Ramon is a passionate, Maltese bricoleur and in his illustrations, he reflects this very common, perhaps innerly ingrained trait found in the locals and best manifested in their indigenous expression. This exhibition confirms, and in no small way contributes, to Katherine Rowntree’s observation in her essay The Spirits Are Cosmopolitan Too: Contemporary Shamanism in Malta (2017), that “Maltese people have always been bricoleurs and the construction of Malteseness a perpetual work in progress.”
Perhaps it is the bringing to light of this chameleon-like Malteseness, many times so blatantly evident to the foreign eye, yet so cunningly camouflaged through its numbing everydayness to the locals that I find intriguing in these works. Expertly fashioned through a dexterous, painterly stitching, these at times incongruous facets of local identity, attract Ramon’s interest to the point that after being discerningly filtered through his inner pop-oriented cultural membrane, they re-emerge as contemporary artefact-statements, guised as fantastical creatures through his unifying, stylistic gesture.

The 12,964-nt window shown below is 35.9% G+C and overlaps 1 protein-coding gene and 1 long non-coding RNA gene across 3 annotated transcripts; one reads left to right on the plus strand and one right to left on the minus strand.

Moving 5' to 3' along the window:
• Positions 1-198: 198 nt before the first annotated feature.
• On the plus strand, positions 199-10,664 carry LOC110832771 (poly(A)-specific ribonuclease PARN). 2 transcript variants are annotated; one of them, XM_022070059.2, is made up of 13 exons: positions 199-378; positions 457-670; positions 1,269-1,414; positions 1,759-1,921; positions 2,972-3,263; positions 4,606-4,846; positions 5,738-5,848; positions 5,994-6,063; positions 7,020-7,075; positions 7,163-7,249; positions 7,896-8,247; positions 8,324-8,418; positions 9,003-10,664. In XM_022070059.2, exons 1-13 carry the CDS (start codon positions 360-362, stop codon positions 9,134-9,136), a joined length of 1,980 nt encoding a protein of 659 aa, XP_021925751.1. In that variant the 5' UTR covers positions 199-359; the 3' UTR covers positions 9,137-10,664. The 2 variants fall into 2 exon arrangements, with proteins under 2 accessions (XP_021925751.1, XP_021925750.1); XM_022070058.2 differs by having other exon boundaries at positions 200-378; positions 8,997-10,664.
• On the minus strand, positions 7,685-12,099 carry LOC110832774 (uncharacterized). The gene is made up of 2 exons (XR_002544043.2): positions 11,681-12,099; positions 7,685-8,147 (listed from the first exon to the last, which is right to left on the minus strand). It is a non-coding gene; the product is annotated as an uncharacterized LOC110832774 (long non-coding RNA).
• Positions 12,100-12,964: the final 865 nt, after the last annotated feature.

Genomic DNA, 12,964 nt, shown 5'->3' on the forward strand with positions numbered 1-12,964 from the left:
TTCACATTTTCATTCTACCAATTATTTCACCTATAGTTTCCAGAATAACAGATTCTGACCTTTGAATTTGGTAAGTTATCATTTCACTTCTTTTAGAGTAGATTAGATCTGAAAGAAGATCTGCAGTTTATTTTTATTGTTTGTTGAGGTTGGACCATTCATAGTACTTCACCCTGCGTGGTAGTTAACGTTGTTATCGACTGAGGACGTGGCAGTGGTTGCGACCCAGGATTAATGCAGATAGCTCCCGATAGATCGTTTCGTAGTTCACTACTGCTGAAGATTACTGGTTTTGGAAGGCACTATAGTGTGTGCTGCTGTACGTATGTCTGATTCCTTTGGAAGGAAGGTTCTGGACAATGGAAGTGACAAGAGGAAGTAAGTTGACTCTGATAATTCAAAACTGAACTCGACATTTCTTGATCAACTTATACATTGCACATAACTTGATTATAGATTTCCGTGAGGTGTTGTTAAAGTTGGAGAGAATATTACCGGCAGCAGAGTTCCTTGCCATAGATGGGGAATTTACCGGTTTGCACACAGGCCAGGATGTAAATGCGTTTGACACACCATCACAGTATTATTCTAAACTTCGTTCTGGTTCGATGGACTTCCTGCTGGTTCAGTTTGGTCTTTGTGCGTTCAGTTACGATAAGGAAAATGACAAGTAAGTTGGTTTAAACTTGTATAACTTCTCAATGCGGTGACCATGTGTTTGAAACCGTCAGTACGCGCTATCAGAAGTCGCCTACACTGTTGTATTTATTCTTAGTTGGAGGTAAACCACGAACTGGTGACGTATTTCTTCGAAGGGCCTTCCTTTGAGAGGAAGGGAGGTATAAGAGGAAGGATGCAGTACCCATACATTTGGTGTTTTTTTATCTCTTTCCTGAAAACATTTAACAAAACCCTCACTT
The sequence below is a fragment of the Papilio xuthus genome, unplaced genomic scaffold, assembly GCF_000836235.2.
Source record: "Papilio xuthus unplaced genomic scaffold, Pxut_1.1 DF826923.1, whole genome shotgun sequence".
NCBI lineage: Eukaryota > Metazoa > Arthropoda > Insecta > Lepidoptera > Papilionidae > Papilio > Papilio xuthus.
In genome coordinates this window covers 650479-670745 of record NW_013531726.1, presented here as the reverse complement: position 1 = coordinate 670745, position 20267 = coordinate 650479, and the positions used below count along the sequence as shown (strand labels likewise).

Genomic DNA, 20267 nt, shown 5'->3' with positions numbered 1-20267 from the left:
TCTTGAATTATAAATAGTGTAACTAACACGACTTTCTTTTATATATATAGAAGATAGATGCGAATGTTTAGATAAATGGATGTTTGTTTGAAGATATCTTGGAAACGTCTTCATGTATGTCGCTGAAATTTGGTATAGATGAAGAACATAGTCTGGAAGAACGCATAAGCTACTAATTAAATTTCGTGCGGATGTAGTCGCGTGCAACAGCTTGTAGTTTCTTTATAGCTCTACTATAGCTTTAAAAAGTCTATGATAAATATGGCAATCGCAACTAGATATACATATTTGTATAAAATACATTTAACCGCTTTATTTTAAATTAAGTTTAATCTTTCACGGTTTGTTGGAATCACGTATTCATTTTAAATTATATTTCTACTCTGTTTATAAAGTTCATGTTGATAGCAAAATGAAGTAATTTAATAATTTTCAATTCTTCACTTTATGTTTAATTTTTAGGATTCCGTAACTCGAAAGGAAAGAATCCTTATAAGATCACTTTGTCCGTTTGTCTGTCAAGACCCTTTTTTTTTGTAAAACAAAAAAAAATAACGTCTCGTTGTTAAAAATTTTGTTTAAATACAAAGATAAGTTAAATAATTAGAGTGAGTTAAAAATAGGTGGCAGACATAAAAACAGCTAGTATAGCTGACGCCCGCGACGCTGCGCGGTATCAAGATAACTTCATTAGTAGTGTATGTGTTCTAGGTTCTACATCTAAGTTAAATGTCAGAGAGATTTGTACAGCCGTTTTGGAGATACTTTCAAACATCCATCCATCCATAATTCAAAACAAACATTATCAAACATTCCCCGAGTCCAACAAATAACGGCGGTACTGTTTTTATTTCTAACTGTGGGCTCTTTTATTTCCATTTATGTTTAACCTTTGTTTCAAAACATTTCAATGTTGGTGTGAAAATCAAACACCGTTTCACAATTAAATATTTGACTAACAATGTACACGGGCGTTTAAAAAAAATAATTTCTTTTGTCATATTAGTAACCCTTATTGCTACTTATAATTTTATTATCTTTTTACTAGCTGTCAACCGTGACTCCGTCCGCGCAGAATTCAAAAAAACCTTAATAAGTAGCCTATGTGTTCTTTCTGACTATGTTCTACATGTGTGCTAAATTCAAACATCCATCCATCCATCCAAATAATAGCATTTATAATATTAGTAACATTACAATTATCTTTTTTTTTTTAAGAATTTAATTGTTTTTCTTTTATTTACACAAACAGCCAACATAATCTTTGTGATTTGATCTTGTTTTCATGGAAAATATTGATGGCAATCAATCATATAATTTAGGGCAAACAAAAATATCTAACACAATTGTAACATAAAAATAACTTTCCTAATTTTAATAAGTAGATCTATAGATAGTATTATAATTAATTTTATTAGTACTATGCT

MeliTENSION brings together a body of work which started taking shape during Ramon’s university days and therefore reflects a young daydreamer’s romanticised vision of his home country’s cultural capital. Although thematically it verges on what is commonly considered as provincial cliche, the illustrations manage to steer away from pure visual regurgitation of the iconic Maltese bus, the gallarija (local wooden balcony), the fishing Luzzu and other symbols through an intelligent coating of whimsical narrative. This capricious ploy gives life to the illustrations to comment on the current changes in the Maltese fabric.